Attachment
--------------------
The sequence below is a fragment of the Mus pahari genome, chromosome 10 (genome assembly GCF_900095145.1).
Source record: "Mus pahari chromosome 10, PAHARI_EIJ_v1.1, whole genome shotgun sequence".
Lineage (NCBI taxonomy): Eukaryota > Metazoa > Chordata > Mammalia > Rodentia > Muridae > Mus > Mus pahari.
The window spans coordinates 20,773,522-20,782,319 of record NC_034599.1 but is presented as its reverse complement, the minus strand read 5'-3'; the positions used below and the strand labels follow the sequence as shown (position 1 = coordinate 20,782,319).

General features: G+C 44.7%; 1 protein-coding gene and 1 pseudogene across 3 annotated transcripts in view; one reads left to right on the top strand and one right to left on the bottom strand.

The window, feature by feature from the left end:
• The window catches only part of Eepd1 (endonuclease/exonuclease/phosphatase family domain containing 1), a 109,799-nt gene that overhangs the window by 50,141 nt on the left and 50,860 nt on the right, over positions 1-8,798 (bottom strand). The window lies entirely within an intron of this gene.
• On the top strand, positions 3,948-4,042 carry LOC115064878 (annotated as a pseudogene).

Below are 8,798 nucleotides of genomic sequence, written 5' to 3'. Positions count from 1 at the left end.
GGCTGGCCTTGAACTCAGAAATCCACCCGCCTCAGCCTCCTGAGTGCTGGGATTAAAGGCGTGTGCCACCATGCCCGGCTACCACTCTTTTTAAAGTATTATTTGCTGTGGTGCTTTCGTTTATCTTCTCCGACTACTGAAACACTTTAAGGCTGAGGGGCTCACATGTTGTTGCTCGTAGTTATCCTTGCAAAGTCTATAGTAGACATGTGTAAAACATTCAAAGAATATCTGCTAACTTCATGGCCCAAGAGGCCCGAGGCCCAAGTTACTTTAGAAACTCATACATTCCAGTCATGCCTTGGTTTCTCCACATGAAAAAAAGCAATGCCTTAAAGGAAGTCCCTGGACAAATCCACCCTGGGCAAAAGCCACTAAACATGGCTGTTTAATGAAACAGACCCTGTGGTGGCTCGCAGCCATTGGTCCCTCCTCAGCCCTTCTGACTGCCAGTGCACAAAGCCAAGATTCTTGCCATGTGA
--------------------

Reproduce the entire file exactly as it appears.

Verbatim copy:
The sequence below is a fragment of the Mus pahari genome, chromosome 10 (genome assembly GCF_900095145.1).
Source record: "Mus pahari chromosome 10, PAHARI_EIJ_v1.1, whole genome shotgun sequence".
Lineage (NCBI taxonomy): Eukaryota > Metazoa > Chordata > Mammalia > Rodentia > Muridae > Mus > Mus pahari.
The window spans coordinates 20,773,522-20,782,319 of record NC_034599.1 but is presented as its reverse complement, the minus strand read 5'-3'; the positions used below and the strand labels follow the sequence as shown (position 1 = coordinate 20,782,319).

General features: G+C 44.7%; 1 protein-coding gene and 1 pseudogene across 3 annotated transcripts in view; one reads left to right on the top strand and one right to left on the bottom strand.

The window, feature by feature from the left end:
• The window catches only part of Eepd1 (endonuclease/exonuclease/phosphatase family domain containing 1), a 109,799-nt gene that overhangs the window by 50,141 nt on the left and 50,860 nt on the right, over positions 1-8,798 (bottom strand). The window lies entirely within an intron of this gene.
• On the top strand, positions 3,948-4,042 carry LOC115064878 (annotated as a pseudogene).

Below are 8,798 nucleotides of genomic sequence, written 5' to 3'. Positions count from 1 at the left end.
GGCTGGCCTTGAACTCAGAAATCCACCCGCCTCAGCCTCCTGAGTGCTGGGATTAAAGGCGTGTGCCACCATGCCCGGCTACCACTCTTTTTAAAGTATTATTTGCTGTGGTGCTTTCGTTTATCTTCTCCGACTACTGAAACACTTTAAGGCTGAGGGGCTCACATGTTGTTGCTCGTAGTTATCCTTGCAAAGTCTATAGTAGACATGTGTAAAACATTCAAAGAATATCTGCTAACTTCATGGCCCAAGAGGCCCGAGGCCCAAGTTACTTTAGAAACTCATACATTCCAGTCATGCCTTGGTTTCTCCACATGAAAAAAAGCAATGCCTTAAAGGAAGTCCCTGGACAAATCCACCCTGGGCAAAAGCCACTAAACATGGCTGTTTAATGAAACAGACCCTGTGGTGGCTCGCAGCCATTGGTCCCTCCTCAGCCCTTCTGACTGCCAGTGCACAAAGCCAAGATTCTTGCCATGTGA